Policies by Japan Post Insurance and sold through its sister company Japan Post Co. have been put on hold until August 31 following widespread allegations of improper business practices at the formerly government-owned postal and insurance firm.
The group halted sales following its top executives’ admissions that there were irregularities in how it sold life, education, and post-retirement insurance products over the past few years, affecting over 90,000 customers. Customers had reported double charging of premiums as well as not having received coverage, despite having paid the premiums.
According to a report by The Asahi Shimbun, one of the main reasons for the sales freeze is that the company is swamped by phone calls and visits from customers seeking clarity regarding their insurance purchases.
The report said that on July 11, executives of Japan Post instructed, through a teleconference, post office managers and employees to refrain from actively soliciting new business for Japan Post Insurance products. However, customers who voluntarily approach the company to buy insurance will be entertained.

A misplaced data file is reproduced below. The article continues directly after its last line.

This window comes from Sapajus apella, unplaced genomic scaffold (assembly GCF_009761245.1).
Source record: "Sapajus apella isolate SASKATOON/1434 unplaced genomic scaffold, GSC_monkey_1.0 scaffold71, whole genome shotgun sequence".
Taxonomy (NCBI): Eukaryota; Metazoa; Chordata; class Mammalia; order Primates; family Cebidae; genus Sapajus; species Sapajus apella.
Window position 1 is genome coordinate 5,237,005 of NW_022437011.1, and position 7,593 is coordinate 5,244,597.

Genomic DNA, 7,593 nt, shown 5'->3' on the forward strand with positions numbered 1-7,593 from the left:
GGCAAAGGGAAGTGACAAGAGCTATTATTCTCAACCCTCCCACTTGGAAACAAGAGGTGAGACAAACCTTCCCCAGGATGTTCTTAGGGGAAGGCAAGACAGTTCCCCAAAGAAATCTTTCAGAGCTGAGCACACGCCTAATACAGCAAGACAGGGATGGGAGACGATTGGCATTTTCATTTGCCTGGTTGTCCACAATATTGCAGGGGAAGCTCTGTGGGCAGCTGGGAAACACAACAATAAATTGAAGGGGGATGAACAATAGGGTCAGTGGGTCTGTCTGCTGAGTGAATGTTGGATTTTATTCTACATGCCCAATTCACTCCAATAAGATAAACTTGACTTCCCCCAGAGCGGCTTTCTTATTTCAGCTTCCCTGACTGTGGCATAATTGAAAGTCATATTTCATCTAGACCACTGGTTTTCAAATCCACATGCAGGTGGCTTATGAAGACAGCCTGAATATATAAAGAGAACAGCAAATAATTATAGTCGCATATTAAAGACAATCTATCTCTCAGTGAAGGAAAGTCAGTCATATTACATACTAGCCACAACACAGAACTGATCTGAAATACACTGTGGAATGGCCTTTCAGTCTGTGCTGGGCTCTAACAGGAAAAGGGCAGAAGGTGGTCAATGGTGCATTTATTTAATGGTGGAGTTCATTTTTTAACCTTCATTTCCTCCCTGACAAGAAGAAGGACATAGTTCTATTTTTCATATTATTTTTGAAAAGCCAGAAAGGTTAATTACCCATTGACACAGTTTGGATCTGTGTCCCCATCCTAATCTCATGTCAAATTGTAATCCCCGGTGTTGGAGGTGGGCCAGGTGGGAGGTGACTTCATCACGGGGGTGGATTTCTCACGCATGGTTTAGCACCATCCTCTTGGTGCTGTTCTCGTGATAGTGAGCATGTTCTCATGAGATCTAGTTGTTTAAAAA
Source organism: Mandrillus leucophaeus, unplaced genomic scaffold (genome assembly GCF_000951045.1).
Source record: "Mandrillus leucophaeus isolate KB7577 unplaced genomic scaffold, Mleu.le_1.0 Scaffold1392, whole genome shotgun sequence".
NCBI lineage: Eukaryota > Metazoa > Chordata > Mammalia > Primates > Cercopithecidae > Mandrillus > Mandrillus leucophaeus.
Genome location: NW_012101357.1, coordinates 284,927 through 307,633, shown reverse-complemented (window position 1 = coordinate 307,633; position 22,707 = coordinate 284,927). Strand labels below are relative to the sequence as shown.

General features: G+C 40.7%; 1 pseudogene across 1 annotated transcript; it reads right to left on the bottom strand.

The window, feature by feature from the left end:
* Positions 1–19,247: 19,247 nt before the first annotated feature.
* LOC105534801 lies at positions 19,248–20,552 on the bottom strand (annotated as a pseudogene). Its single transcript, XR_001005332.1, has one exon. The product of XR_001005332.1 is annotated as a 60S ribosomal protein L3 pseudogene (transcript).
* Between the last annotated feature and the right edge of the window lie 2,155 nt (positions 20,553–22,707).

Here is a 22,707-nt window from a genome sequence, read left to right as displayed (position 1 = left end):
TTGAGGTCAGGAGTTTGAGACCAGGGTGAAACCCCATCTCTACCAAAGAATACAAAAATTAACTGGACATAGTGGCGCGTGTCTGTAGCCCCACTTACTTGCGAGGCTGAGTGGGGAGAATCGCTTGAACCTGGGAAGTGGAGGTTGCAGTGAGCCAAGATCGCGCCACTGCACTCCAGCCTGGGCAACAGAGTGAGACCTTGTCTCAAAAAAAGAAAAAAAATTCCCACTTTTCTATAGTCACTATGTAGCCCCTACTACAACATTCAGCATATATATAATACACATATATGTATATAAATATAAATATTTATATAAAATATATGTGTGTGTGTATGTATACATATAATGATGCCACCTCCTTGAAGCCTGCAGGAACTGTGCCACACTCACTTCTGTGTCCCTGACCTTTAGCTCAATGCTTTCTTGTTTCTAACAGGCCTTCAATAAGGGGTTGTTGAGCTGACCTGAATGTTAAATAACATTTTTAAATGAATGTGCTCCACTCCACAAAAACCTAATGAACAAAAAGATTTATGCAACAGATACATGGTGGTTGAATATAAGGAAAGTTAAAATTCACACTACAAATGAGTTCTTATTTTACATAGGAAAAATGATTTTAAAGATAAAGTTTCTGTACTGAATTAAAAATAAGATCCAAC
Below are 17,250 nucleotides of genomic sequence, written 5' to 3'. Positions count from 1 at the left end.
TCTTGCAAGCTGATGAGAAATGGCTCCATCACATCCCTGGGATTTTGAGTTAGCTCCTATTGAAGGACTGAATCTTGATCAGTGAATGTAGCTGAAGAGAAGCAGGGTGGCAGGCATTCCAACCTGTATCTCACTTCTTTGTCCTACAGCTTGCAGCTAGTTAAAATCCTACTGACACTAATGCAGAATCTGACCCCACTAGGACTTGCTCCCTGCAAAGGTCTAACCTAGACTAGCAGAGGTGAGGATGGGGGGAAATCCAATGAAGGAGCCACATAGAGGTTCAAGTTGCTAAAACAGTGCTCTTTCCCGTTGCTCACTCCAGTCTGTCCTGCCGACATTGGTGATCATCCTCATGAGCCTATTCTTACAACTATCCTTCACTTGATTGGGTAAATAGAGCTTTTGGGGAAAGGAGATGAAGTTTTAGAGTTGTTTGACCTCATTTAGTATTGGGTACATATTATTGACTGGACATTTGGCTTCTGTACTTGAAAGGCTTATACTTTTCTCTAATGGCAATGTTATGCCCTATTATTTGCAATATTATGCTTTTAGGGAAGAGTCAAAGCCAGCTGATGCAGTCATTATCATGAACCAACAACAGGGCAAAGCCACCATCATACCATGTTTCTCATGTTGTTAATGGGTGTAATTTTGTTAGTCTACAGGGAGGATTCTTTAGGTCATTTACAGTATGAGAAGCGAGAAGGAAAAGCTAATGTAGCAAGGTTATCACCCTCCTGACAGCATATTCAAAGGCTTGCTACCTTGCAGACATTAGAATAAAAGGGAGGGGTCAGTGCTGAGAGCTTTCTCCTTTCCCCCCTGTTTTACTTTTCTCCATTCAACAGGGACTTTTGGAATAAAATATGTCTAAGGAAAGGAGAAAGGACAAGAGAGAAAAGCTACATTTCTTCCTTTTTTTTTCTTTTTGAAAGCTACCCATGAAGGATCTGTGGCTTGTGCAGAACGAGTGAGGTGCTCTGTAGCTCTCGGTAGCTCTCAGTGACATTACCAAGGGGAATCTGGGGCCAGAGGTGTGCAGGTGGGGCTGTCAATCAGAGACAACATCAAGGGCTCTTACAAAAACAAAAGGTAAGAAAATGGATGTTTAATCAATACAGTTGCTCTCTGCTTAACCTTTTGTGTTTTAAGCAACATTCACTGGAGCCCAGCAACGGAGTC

Aside from the financial impact on Japan Post, which receives around ¥350 billion (US$3.2 billion) in insurance sales commissions through its network of 20,000 post offices, the reputational impact on the Japan Post Group will also be massive. The scandal has cast doubts on whether the company has committed other improper business practices since it embarked on privatisation in 2007.
Post offices run by Japan Post Co. also sell policies from other insurers, such as Aflac and Sumitomo Life Insurance, and the effect the order will have on these insurers remains unknown.
The Financial Services Agency, Japan’s financial regulator, has launched an inquiry into Japan Post’s sales practices.